Ibid. Art. 4.

Ibid. Art. 6.

Ibid. Arts. 9 and 10.

Ibid. Art. 11.

Universal Declaration of Human Rights, Art.10.

UNCITRAL Model Law on International Commercial Arbitration (1985), Art. 18; UNCITRAL Arbitration Rules (2013), Art. 17(1); Convention on the Recognition and Enforcement of Foreign Arbitral Awards (1958), Art. V(1)(b).

Orascom v Algeria, ICSID Case No. ARB/12/35, Award (31 May 2017).

Quiborax v Bolivia, ICSID Case No. ARB/06/2, Decision on Provisional Measures (26 Feb. 2010), para 129.

18th Commission Resolution, supra note 2, Art.11.1.

Ibid. Art. 11.2.

Europe Cement v Turkey, ICSID Case No. ARB(AF)/07/2, Award (13 Aug. 2009).

18th Commission Resolution (n 2), Art.11.3.

Caratube v Kazakhstan (Caratube II), ICSID Case No. ARB/13/13, Decision on Provisional Measures (4 Dec. 2014).

Caratube v Kazakhstan (Caratube I), ICSID Case No. ARB/08/12, Decision on Provisional Measures (31 July 2009).

Churchill Mining v Indonesia, ICSID Case No. ARB/12/14, Procedural Order No. 14 (22 Dec. 2014).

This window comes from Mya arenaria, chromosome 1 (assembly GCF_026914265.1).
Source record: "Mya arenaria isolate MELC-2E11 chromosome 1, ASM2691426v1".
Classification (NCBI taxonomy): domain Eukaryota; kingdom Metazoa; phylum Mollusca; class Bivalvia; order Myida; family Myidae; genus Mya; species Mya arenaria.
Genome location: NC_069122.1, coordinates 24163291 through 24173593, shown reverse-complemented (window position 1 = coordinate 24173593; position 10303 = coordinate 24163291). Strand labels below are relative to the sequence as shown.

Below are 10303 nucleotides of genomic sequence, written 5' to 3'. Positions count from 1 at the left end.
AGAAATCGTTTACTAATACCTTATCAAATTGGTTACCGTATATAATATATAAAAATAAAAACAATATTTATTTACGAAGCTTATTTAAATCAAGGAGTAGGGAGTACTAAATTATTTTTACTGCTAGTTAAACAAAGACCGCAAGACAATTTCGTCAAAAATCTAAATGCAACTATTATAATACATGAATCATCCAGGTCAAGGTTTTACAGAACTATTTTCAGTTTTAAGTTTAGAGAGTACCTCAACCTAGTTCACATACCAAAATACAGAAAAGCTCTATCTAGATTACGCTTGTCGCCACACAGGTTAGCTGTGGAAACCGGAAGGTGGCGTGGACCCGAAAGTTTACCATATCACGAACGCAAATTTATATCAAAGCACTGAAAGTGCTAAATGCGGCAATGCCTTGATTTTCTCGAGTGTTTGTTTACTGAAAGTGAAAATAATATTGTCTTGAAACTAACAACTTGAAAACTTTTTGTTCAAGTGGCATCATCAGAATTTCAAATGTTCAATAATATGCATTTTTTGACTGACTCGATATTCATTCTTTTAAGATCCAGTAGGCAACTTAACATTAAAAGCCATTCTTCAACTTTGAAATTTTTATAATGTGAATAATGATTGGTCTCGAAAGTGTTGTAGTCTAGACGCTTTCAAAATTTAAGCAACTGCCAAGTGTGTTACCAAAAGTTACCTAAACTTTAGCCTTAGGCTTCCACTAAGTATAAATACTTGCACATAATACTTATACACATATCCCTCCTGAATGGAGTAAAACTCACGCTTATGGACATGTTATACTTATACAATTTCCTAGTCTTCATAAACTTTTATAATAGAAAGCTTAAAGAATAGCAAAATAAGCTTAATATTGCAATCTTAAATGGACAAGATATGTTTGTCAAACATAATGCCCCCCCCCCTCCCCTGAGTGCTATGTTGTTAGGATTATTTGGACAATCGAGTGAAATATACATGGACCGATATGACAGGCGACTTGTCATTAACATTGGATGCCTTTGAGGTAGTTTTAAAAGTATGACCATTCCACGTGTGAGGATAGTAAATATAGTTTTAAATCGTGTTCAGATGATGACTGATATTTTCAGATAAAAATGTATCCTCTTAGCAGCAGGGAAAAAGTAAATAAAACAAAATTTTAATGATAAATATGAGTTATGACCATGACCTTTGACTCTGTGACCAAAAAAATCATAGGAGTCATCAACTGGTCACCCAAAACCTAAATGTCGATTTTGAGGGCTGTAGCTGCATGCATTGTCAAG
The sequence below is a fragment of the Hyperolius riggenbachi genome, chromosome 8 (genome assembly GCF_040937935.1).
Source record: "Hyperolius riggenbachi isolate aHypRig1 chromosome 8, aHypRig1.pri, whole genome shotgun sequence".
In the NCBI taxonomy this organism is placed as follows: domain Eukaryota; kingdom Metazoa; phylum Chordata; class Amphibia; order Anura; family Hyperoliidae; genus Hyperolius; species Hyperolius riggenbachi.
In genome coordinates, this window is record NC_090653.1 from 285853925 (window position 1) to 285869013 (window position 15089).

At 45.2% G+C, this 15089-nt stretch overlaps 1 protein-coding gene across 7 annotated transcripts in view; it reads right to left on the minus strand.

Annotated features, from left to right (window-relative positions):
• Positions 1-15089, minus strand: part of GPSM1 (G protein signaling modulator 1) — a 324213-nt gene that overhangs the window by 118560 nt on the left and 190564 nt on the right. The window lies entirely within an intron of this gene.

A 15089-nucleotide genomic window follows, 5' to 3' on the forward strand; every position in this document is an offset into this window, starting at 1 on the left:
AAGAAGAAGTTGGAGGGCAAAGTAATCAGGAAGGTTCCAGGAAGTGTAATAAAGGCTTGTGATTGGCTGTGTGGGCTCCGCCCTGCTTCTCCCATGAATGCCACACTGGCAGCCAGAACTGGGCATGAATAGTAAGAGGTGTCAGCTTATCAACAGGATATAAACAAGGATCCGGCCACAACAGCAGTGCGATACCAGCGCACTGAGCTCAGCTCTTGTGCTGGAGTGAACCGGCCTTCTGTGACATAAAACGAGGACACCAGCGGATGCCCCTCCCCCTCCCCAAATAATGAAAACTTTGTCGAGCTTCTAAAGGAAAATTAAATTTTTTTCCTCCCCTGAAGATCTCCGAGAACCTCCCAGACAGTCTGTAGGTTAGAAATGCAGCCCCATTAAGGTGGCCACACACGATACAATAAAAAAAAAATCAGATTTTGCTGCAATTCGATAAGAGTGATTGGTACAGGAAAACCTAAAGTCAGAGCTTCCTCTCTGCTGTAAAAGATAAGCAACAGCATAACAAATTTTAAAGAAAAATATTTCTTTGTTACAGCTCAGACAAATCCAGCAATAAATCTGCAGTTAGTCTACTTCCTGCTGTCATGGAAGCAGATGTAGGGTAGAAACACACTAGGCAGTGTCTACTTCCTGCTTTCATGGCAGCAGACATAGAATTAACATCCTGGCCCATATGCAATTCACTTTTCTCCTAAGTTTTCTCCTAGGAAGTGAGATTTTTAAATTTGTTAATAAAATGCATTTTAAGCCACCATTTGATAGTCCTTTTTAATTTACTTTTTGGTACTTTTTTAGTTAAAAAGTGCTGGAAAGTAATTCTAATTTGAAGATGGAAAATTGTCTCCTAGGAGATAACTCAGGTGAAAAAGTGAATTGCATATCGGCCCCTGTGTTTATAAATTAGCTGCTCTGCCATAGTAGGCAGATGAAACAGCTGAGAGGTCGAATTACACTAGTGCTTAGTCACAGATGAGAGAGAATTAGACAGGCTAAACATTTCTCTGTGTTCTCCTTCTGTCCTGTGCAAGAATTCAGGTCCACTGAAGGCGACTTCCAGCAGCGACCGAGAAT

Jeswald W. Salacuse, ‘BIT by BIT: The Growth of Bilateral Investment Treaties and Their Impact on Foreign Investment in Developing Countries’ (1990) 24(3) The International Lawyer 655 at 656.

UNCTAD / ITE / IIA / 2, ‘Bilateral Investment Treaties: 1959-1999’ (2010) UNCTAD 1.

18th Commission Resolution, supra note 2, Art. 6.1; 18th Commission Report, supra note 1, para. 184.

18th Commission Report (supra note 2), para. 186.

Ibid. Art. 2.1.

Ibid. Art. 6.3; 18th Commission Report, supra note 1, para 187.1; Spyridon Roussalis v Romania, ICSID Case No. ARB/06/1, Award (7 Dec. 2011); Marco Gavazzi v Romania, ICSID Case No. ARB/12/25, Decision on Jurisdiction, Admissibility and Liability (21 April 2015); Urbaser v Argentina, ICSID Case No. ARB/07/26, Award (8 Dec. 2016).

Harshad Pathak, ‘Consenting to Counterclaims under the ICSID Convention’ (2019) 19(1) Pepperdine Dispute Resolution Law Journal 101.

Spyridon Roussalis v Romania, ICSID Case No. ARB/06/1, Declaration by W. Michael Reisman; Antoine Goetz v Burundi, ICSID Case No. ARB/01/2, Award (21 June 2012).

ICC Rules of Arbitration (2021), Art. 11(1).

Ibid, Art.12.4; Siemens v BKMI and Dutco, Cour de Cassation (7 Jan. 1992 – XV Yearbook Com. Arb. (1992) 124 et seq.)

18th Commission Report, supra note 1, para. 141(1).

Ibid. para. 172(2)(b).

Ibid. para 149.